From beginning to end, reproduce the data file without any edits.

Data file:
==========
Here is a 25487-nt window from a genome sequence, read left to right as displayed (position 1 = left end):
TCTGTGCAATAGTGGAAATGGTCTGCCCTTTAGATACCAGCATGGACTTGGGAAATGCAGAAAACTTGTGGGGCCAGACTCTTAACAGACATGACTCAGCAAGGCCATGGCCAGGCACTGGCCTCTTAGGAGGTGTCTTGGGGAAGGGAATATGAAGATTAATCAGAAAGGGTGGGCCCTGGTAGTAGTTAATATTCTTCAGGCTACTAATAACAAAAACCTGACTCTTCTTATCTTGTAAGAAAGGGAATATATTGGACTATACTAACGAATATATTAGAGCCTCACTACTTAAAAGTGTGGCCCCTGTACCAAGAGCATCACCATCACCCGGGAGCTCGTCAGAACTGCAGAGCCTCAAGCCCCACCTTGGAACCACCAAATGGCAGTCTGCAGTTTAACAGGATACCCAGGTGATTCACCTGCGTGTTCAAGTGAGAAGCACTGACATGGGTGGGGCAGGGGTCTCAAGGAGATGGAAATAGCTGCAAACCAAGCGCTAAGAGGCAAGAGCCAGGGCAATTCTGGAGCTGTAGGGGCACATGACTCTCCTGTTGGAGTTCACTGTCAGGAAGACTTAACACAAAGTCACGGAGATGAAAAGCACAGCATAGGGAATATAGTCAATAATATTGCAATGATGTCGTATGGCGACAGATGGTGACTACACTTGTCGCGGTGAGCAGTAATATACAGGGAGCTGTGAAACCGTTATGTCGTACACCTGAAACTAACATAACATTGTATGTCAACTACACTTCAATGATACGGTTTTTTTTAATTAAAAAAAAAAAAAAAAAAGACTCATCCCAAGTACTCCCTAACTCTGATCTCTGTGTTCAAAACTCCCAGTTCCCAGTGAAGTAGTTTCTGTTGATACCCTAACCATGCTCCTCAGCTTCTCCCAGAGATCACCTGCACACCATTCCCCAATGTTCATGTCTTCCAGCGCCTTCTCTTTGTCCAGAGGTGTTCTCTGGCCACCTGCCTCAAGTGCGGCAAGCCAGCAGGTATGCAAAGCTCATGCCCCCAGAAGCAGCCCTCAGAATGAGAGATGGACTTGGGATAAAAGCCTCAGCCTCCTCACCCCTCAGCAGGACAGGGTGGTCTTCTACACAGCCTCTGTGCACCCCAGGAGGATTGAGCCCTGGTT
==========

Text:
Here is a 25487-nt window from a genome sequence, read left to right as displayed (position 1 = left end):
TCTGTGCAATAGTGGAAATGGTCTGCCCTTTAGATACCAGCATGGACTTGGGAAATGCAGAAAACTTGTGGGGCCAGACTCTTAACAGACATGACTCAGCAAGGCCATGGCCAGGCACTGGCCTCTTAGGAGGTGTCTTGGGGAAGGGAATATGAAGATTAATCAGAAAGGGTGGGCCCTGGTAGTAGTTAATATTCTTCAGGCTACTAATAACAAAAACCTGACTCTTCTTATCTTGTAAGAAAGGGAATATATTGGACTATACTAACGAATATATTAGAGCCTCACTACTTAAAAGTGTGGCCCCTGTACCAAGAGCATCACCATCACCCGGGAGCTCGTCAGAACTGCAGAGCCTCAAGCCCCACCTTGGAACCACCAAATGGCAGTCTGCAGTTTAACAGGATACCCAGGTGATTCACCTGCGTGTTCAAGTGAGAAGCACTGACATGGGTGGGGCAGGGGTCTCAAGGAGATGGAAATAGCTGCAAACCAAGCGCTAAGAGGCAAGAGCCAGGGCAATTCTGGAGCTGTAGGGGCACATGACTCTCCTGTTGGAGTTCACTGTCAGGAAGACTTAACACAAAGTCACGGAGATGAAAAGCACAGCATAGGGAATATAGTCAATAATATTGCAATGATGTCGTATGGCGACAGATGGTGACTACACTTGTCGCGGTGAGCAGTAATATACAGGGAGCTGTGAAACCGTTATGTCGTACACCTGAAACTAACATAACATTGTATGTCAACTACACTTCAATGATACGGTTTTTTTTAATTAAAAAAAAAAAAAAAAAAGACTCATCCCAAGTACTCCCTAACTCTGATCTCTGTGTTCAAAACTCCCAGTTCCCAGTGAAGTAGTTTCTGTTGATACCCTAACCATGCTCCTCAGCTTCTCCCAGAGATCACCTGCACACCATTCCCCAATGTTCATGTCTTCCAGCGCCTTCTCTTTGTCCAGAGGTGTTCTCTGGCCACCTGCCTCAAGTGCGGCAAGCCAGCAGGTATGCAAAGCTCATGCCCCCAGAAGCAGCCCTCAGAATGAGAGATGGACTTGGGATAAAAGCCTCAGCCTCCTCACCCCTCAGCAGGACAGGGTGGTCTTCTACACAGCCTCTGTGCACCCCAGGAGGATTGAGCCCTGGTT